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Bioethics in Asia: in Transition

  1. Minakshi Bhardwaj

Published Online: 15 JAN 2010

DOI: 10.1002/9780470015902.a0005893.pub2



How to Cite

Bhardwaj, M. 2010. Bioethics in Asia: in Transition. eLS. .

Author Information

  1. Cardiff University, ESRC Cesagen, UK

Publication History

  1. Published Online: 15 JAN 2010


Bioethics in Asia is in transformation. In parallel with technological innovations in medicine and other fields the importance of bioethics is gradually recognized. Asia is a vast continent with huge diversity of religious, social, cultural and political values. Asian perspectives are equally diverse in moral reasoning and ethical decision-making. Research developments in biomedicine and technological advancements in genomics have brought new dimensions to debates on informed consent, privacy for example, and new concepts are developed as an attempt to integrate local values in global issues. Bioethics in Asia is explored both from country perspectives and conceptualized from religious and philosophical views. As much as Buddhist and Confucian views have dominated Bioethics debates in Asia, gradually Islamic, Hindu and Jain perspectives are beginning to surface. This article attempts to provide an overview of contemporary bioethical debates in Asia, and how such debates within the region are also influencing global debates.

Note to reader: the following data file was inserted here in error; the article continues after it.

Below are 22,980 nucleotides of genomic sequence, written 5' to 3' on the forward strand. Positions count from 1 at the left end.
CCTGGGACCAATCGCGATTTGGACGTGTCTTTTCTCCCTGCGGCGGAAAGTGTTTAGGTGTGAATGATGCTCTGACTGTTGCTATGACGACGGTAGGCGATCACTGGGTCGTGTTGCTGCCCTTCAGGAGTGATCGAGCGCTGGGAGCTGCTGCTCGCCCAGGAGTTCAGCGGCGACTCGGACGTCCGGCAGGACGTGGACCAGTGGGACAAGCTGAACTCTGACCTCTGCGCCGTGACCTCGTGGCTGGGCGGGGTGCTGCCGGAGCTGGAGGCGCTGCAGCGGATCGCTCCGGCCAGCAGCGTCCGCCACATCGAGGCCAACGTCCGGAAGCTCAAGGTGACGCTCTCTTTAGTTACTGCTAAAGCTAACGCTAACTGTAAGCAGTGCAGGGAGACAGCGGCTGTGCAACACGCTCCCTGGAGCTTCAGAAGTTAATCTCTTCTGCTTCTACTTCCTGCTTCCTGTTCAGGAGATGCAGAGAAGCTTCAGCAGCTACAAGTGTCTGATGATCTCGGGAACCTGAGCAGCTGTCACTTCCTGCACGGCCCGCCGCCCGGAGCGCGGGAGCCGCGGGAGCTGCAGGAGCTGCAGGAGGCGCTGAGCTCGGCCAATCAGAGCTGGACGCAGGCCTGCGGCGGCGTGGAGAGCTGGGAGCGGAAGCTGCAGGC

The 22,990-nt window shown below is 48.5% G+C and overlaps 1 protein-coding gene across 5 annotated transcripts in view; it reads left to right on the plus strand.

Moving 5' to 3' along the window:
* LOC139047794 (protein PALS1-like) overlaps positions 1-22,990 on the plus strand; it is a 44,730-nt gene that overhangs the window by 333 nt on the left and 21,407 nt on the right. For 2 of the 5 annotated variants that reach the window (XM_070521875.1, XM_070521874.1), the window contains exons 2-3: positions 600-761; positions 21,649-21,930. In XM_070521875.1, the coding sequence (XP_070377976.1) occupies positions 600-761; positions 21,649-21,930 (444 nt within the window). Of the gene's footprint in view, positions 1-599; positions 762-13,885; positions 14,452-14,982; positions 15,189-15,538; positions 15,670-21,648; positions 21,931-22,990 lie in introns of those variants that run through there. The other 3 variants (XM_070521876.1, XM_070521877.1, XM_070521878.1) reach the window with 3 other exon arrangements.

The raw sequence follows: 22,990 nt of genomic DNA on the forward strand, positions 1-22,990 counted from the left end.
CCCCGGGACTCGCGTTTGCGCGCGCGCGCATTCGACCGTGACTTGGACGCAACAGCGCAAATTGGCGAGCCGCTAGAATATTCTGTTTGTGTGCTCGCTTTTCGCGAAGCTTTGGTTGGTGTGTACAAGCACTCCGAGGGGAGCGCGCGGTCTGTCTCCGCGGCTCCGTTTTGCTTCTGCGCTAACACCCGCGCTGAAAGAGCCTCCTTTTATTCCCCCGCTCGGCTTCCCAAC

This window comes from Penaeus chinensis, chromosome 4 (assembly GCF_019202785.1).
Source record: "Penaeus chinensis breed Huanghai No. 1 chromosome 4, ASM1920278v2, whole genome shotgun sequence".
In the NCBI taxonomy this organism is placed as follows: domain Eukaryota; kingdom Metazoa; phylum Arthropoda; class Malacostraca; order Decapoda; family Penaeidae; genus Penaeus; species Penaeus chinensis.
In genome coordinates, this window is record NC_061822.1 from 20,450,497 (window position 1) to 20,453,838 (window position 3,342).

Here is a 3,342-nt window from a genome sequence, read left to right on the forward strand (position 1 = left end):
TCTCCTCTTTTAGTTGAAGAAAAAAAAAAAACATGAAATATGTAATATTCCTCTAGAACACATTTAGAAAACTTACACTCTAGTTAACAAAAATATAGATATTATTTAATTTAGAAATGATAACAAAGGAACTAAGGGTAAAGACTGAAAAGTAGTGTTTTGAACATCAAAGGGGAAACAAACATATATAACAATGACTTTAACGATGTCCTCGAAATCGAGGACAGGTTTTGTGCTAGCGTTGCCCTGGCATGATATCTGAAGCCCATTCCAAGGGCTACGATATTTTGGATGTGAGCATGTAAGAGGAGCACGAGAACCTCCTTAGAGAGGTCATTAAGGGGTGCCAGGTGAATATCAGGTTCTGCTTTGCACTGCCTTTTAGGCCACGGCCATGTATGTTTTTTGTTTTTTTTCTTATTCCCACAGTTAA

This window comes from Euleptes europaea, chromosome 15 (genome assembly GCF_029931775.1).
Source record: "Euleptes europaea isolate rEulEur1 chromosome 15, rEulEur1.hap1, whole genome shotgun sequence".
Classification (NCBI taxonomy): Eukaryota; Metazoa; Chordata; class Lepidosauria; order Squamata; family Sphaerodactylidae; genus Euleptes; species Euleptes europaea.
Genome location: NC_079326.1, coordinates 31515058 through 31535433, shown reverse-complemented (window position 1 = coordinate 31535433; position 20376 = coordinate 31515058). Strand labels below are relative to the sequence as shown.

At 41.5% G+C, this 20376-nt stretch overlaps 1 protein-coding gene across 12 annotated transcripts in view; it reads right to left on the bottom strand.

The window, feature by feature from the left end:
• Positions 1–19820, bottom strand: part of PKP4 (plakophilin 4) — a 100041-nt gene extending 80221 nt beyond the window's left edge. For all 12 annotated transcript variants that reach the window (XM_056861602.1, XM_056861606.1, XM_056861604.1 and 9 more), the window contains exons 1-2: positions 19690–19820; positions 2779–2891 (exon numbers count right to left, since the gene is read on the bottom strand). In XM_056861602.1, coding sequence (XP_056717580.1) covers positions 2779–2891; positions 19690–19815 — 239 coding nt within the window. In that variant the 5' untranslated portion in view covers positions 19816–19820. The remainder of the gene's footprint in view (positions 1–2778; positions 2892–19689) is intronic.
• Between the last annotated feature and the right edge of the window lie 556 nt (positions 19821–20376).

Key Concepts

  • Asian perspectives are diverse in moral reasoning and ethical decision-making.

  • Islamic, Hindu and Sikh perspectives are beginning to surface in bioethics debates in Asia where Buddhist and Confucian perspectives traditionally dominated in academic debates.

  • Integration of local cultural values is encouraged in global issues, such as informed consent.

  • Family and community values dominate decision-making.

  • There is a huge gap between biomedical research and clinical applications.

  • Genetics is increasingly becoming understood in the public domain.

  • There is a growing momentum to compete with the west in medical research.

  • Questions are raised if there is ‘one’ Asian Bioethics, given the multicultural societies within Asia.


  • trust;
  • filial piety;
  • genetic testing;
  • population research;
  • biobanks;
  • multiculturalism